Labyrinth of Time
Photos and Video
Dutch filmmaker Frank Scheffer spent more than 20 years following the American composer Elliot Carter to create this absorbing portrait of an artist, a movement, and an entire century. Carter's life begins in the century's beginning, stretching from a New York City without automobiles to Paris in the 1930s, from the Greenwich Village of the 1950s to a post-September 11 downtown of rubble and fire engines. Manhattan-born, raised, and still residing, Carter could fascinate solely as a symbol of New York City itself, but it is his music, and his effort to "consider time in a different way," that has made him arguably America's most influential, respected classical composer. Shaped by the modernist movement, Carter may have studied the work of Varese and Ives, Stravinsky and Schoenberg, but his synthesis is all his own, its mix of cerebral tones and passion all the more remarkable for having been created, as one colleague admires, not by Europeans, but by these barbarian Americans, who produce Coca-Cola and popcorn. Merging elegiac images of the world around Carter (New York subways, the American landscape, Paris) with revealing interviews and a breathtaking soundtrack of modernist pieces, A Labyrinth of Time reveals how one man's artistry can become, to borrow the title of his 1976 piece, a mirror in which to dwell.
Director's Statement Collapse
For me Elliott Carter is the last of the Mohicans, the last composer in a direct line from Bach, Mozart, Beethoven, Brahms, Schoenberg, and Strawinsky. The greatest composer alive is not European but from New York. I'm very proud to show this film for its first appearance at the Tribeca Film Festival in the city where the composer was born and lived his whole life. This young film festival also reflects the vividness that is so characteristic for his music. Especially for the premiere of A Labyrinth of Time he composed a short piece for two trumpets and a horn, with the title "Call." I followed Elliott Carter for more then 20 years and every second was worth it. Of all the composers I have met he is the most humble, intelligent, and sympathetic human being. His profound music is not easy to follow but once one grasps the essence of it a very rich musical world is be revealed. I hope the film will give the audience the key to this world.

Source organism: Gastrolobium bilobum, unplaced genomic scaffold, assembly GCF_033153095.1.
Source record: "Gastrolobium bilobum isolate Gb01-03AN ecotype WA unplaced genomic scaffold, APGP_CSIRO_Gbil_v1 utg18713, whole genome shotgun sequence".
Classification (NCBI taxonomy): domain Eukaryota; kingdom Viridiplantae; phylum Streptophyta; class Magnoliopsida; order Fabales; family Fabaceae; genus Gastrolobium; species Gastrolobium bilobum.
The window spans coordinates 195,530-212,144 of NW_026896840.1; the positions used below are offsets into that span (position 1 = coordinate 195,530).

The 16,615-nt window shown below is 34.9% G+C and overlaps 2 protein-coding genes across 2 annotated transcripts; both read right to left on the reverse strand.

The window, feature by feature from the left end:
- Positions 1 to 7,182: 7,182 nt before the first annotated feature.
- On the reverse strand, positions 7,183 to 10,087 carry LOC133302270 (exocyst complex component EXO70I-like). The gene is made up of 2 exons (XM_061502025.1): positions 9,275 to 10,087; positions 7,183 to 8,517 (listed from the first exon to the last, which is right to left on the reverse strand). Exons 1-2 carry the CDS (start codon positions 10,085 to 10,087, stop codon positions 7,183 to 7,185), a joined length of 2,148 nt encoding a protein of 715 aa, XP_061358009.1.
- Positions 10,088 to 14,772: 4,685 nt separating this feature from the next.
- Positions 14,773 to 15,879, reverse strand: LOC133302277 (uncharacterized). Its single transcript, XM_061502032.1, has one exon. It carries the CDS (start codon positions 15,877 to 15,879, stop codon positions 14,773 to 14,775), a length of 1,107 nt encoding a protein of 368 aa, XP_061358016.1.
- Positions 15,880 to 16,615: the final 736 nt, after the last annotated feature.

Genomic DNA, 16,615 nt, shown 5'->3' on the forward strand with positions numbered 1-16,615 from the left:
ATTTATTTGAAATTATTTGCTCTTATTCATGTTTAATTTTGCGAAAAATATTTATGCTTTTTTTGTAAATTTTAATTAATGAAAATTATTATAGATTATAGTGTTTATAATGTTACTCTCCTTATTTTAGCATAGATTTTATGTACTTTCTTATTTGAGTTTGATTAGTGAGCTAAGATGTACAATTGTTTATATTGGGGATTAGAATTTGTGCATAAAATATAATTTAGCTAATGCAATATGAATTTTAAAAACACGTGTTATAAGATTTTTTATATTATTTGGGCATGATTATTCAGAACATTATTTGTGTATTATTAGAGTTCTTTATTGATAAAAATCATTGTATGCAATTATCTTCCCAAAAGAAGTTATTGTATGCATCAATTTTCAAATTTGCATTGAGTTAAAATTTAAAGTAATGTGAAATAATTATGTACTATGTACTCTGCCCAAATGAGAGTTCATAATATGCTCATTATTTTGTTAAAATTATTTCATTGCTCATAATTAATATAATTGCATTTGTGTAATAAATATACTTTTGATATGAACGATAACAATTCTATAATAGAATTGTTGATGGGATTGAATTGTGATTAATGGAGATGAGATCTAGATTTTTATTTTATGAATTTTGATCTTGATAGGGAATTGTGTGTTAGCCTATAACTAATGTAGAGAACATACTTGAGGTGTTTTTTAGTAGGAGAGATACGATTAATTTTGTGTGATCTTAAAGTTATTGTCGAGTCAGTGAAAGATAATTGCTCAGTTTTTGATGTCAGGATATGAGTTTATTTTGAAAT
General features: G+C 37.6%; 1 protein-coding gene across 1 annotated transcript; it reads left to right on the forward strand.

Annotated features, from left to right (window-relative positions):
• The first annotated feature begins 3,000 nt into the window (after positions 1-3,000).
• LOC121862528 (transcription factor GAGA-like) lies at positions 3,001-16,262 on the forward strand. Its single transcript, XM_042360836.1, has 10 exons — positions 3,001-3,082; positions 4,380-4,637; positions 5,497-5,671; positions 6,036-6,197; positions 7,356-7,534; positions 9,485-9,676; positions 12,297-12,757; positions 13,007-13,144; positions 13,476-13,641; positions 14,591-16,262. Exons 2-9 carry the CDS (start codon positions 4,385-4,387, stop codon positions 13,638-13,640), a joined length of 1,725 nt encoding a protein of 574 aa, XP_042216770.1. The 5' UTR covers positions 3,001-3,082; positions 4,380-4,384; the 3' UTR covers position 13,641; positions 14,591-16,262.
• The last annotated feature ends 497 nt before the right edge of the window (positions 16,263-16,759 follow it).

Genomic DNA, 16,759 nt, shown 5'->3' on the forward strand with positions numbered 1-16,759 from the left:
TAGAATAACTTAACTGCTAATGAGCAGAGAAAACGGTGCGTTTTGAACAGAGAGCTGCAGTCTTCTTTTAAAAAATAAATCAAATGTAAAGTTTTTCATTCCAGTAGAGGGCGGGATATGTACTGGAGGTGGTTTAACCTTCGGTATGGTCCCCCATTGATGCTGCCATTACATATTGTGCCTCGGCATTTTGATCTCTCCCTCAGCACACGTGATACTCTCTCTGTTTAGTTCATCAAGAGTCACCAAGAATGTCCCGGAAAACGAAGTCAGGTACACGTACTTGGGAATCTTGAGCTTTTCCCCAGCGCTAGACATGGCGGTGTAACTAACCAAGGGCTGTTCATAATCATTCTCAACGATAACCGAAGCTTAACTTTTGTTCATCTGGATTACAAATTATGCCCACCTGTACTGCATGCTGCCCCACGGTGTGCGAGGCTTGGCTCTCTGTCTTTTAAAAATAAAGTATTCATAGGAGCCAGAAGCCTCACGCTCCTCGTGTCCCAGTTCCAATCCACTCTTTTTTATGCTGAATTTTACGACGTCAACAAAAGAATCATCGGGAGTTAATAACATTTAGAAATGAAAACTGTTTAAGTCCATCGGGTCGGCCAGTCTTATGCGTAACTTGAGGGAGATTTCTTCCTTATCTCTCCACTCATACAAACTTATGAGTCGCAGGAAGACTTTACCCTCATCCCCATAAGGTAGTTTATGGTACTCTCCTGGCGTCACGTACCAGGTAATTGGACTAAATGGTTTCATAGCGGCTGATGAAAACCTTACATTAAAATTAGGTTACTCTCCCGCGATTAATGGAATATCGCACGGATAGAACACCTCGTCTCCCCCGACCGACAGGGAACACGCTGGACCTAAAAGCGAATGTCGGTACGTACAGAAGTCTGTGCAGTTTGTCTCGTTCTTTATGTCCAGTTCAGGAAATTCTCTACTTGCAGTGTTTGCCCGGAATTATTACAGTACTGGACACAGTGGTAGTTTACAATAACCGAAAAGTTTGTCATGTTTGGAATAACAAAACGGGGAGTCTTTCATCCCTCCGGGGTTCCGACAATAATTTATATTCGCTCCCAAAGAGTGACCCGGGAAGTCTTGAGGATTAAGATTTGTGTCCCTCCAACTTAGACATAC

Film Information Collapse
[LABYR] | 2004 | 93 | Documentary Feature
Foreign Title: (A Labyrinth of Time)
About the Director(s)Collapse
Born in 1956, in The Netherlands, Frank Scheffer studied at the Academy for International Design in Eindhoven and at the Vrije Academie Art College in The Hague, under the tutelage of experimental filmmaker Frank Zwartjes. Also a graduate of the Dutch Film Academy in Amsterdam, Scheffer founded Allegri Film Company, which specializes in art and music documentaries. He has made documentaries about many important musicians of the 20th century, including Pierre Boulez, John Cage, Brian Eno, Gustav Mahler, Arnold Schonberg, and Igor Stravinsky. Other films have included Zoetrope People (a film about Francis Ford Coppola), a documentary on the Dalai Lama and other sociocultural subjects, and music videos. In 2004, Scheffer completed A Labyrinth of Time, a film stemming from his 25-year interest in the work of Elliott Carter. Another work-in-progress is a documentary on the Tea-Opera composed by Tan Dun. Scheffer was honored with a complete retrospective of his films at the 2001 Holland Festival.